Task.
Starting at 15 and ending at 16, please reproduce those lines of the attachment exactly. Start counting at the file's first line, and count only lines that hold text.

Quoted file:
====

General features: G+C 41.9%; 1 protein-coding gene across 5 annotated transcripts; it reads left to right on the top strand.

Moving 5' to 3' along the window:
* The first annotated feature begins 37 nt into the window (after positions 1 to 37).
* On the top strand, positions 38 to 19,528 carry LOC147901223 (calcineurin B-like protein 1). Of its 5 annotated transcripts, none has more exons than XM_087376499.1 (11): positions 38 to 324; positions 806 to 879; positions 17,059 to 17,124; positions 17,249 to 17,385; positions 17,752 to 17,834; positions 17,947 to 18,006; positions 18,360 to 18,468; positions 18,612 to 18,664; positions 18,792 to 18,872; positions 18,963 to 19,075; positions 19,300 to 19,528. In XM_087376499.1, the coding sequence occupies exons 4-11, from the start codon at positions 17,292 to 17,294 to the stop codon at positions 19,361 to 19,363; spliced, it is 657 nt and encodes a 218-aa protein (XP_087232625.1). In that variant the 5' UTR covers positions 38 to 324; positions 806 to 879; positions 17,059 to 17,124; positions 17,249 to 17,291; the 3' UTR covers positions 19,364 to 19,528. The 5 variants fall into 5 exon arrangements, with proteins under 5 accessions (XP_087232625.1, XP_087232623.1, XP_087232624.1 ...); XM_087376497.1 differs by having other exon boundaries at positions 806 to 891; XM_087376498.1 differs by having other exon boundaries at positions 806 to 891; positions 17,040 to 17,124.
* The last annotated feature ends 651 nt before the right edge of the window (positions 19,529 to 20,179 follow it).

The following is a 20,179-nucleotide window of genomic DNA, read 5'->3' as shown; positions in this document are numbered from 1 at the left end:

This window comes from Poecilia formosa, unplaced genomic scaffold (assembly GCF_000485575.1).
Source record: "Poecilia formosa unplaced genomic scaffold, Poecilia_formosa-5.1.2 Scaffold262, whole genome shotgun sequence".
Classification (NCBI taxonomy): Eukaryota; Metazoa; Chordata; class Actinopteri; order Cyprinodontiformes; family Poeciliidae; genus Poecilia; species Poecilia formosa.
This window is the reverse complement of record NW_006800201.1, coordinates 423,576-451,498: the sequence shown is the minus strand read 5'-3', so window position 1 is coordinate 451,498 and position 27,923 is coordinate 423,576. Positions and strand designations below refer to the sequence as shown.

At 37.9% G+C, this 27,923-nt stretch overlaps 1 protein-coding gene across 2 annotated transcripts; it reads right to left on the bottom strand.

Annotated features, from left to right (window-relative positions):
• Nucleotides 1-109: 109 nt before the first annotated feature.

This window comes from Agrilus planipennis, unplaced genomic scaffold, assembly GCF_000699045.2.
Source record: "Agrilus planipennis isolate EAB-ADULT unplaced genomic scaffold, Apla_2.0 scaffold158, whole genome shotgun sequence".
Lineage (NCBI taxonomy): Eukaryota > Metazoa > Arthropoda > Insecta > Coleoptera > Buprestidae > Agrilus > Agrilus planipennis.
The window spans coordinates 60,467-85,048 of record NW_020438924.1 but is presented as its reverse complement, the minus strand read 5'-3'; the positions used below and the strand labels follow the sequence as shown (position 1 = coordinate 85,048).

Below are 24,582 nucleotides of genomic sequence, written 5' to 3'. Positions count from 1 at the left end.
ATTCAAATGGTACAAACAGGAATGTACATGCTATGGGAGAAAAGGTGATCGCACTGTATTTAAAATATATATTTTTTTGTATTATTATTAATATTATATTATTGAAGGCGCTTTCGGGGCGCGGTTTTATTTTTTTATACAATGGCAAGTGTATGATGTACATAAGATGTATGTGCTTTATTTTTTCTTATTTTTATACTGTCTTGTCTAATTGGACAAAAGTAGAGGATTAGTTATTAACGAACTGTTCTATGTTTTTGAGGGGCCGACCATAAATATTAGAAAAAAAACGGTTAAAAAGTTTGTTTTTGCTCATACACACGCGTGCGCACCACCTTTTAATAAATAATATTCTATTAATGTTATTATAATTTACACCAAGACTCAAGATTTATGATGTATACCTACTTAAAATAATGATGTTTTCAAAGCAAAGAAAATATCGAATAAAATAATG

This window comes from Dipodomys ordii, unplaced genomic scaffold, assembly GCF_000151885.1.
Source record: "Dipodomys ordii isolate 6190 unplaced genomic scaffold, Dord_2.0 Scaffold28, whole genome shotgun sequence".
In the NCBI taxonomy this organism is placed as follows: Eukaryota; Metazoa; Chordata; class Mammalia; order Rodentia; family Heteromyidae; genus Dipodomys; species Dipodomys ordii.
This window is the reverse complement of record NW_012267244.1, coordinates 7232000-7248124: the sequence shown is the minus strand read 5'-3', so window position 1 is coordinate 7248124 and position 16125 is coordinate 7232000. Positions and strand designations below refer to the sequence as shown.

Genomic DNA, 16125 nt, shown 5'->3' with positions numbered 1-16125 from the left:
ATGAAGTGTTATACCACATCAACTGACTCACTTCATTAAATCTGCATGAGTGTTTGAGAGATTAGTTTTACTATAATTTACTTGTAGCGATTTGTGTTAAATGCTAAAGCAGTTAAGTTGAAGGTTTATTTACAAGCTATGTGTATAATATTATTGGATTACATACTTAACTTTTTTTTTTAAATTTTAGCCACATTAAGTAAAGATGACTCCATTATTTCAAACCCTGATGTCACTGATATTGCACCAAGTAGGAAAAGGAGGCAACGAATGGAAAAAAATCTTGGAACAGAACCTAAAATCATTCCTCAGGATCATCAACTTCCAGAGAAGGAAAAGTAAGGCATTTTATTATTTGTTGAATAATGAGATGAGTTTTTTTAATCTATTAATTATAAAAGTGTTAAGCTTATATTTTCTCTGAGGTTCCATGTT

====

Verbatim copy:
Source record: "Agrilus planipennis isolate EAB-ADULT unplaced genomic scaffold, Apla_2.0 scaffold158, whole genome shotgun sequence".
Lineage (NCBI taxonomy): Eukaryota > Metazoa > Arthropoda > Insecta > Coleoptera > Buprestidae > Agrilus > Agrilus planipennis.